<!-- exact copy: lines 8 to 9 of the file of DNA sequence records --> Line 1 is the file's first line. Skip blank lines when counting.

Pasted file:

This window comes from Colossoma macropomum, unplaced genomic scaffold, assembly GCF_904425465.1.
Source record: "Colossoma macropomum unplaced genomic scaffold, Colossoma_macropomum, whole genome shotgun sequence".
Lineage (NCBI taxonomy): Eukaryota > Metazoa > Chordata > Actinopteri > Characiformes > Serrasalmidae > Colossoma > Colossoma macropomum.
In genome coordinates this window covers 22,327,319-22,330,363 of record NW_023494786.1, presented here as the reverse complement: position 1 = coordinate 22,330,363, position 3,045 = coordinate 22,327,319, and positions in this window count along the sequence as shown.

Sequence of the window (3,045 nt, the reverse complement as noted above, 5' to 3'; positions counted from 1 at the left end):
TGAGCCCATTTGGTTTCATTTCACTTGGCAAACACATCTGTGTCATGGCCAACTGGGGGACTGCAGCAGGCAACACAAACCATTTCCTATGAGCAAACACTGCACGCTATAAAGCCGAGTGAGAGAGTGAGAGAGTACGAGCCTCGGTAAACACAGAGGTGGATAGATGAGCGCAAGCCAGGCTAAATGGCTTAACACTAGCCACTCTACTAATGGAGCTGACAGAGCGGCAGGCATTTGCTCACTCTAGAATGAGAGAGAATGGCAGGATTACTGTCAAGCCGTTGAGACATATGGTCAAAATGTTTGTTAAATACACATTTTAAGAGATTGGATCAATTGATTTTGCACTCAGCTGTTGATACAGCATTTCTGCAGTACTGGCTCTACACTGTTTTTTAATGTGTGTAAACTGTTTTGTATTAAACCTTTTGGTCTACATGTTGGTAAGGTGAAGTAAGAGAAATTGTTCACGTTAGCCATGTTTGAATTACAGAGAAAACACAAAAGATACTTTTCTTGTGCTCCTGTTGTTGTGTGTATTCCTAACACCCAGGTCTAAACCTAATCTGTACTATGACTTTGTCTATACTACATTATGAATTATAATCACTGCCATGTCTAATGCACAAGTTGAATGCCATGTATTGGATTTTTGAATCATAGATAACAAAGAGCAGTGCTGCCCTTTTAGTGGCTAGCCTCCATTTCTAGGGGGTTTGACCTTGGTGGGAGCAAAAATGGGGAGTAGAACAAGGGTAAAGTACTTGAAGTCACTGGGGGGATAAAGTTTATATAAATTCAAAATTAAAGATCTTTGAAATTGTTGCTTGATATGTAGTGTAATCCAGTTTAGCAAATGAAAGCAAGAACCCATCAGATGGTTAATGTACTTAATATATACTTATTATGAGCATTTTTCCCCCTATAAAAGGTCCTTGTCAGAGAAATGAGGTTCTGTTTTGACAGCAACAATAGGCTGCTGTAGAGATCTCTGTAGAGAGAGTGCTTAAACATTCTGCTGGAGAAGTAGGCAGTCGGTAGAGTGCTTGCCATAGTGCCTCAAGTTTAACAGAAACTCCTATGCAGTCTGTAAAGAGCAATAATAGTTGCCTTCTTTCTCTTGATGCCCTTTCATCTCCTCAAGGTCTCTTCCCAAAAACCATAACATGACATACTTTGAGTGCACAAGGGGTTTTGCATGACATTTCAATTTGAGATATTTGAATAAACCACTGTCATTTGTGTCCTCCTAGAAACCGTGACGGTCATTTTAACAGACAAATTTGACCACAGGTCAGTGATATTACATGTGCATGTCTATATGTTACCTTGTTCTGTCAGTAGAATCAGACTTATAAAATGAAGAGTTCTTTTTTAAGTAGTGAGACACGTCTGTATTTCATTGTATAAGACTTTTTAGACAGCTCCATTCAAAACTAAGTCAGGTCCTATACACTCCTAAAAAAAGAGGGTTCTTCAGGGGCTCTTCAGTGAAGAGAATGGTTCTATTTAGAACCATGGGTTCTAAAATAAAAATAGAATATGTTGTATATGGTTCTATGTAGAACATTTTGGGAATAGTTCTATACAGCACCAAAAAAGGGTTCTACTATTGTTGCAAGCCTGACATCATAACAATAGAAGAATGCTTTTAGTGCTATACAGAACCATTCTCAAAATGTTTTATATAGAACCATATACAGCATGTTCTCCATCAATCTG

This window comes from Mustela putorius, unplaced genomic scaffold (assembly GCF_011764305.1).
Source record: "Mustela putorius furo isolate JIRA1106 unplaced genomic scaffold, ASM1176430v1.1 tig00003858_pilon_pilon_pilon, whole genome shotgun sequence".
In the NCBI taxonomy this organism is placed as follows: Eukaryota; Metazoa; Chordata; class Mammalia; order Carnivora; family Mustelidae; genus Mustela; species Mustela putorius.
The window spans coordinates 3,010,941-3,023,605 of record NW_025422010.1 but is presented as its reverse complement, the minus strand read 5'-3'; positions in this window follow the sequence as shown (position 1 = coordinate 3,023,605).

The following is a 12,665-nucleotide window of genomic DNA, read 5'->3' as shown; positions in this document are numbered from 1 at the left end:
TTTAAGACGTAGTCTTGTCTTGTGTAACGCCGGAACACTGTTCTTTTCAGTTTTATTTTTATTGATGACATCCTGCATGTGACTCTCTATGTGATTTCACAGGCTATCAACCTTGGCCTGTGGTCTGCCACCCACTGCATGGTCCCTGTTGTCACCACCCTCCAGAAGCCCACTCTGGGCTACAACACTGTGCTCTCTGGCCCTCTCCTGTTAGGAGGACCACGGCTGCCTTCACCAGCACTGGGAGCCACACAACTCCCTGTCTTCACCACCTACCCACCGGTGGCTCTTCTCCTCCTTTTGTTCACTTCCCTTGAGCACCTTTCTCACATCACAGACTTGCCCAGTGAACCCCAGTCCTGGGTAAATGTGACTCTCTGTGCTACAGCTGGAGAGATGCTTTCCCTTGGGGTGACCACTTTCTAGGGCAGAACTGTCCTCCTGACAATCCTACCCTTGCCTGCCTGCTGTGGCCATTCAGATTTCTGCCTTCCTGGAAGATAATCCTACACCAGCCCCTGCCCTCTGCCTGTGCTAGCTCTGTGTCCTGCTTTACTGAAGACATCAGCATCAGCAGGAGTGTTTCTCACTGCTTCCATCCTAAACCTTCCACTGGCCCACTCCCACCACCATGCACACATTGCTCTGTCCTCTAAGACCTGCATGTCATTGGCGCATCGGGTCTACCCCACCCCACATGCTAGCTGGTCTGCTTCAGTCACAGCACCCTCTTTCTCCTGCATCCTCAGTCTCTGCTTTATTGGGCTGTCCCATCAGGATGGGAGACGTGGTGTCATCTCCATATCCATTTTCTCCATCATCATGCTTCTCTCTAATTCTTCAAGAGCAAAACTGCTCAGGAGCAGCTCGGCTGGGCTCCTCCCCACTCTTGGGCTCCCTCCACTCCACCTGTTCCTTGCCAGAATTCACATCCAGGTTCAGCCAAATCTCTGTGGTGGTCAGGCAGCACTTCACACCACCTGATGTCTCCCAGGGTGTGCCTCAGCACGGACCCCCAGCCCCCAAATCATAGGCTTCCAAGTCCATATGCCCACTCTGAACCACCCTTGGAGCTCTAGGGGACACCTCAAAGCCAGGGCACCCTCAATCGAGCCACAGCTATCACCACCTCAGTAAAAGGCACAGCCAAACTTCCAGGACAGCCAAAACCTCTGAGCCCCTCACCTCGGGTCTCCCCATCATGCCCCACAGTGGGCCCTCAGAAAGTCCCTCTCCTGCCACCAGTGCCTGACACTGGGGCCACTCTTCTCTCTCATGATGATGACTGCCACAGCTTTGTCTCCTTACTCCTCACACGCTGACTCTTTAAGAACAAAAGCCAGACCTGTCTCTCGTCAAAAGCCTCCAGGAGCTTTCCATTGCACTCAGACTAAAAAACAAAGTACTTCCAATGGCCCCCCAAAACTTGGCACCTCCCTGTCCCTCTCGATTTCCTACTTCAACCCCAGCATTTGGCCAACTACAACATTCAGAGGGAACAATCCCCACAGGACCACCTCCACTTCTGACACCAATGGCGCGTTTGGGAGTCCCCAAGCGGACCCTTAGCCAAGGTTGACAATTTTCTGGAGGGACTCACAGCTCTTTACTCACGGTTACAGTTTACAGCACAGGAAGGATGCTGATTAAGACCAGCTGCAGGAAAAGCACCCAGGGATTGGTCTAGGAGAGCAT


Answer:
Source record: "Mustela putorius furo isolate JIRA1106 unplaced genomic scaffold, ASM1176430v1.1 tig00003858_pilon_pilon_pilon, whole genome shotgun sequence".
In the NCBI taxonomy this organism is placed as follows: Eukaryota; Metazoa; Chordata; class Mammalia; order Carnivora; family Mustelidae; genus Mustela; species Mustela putorius.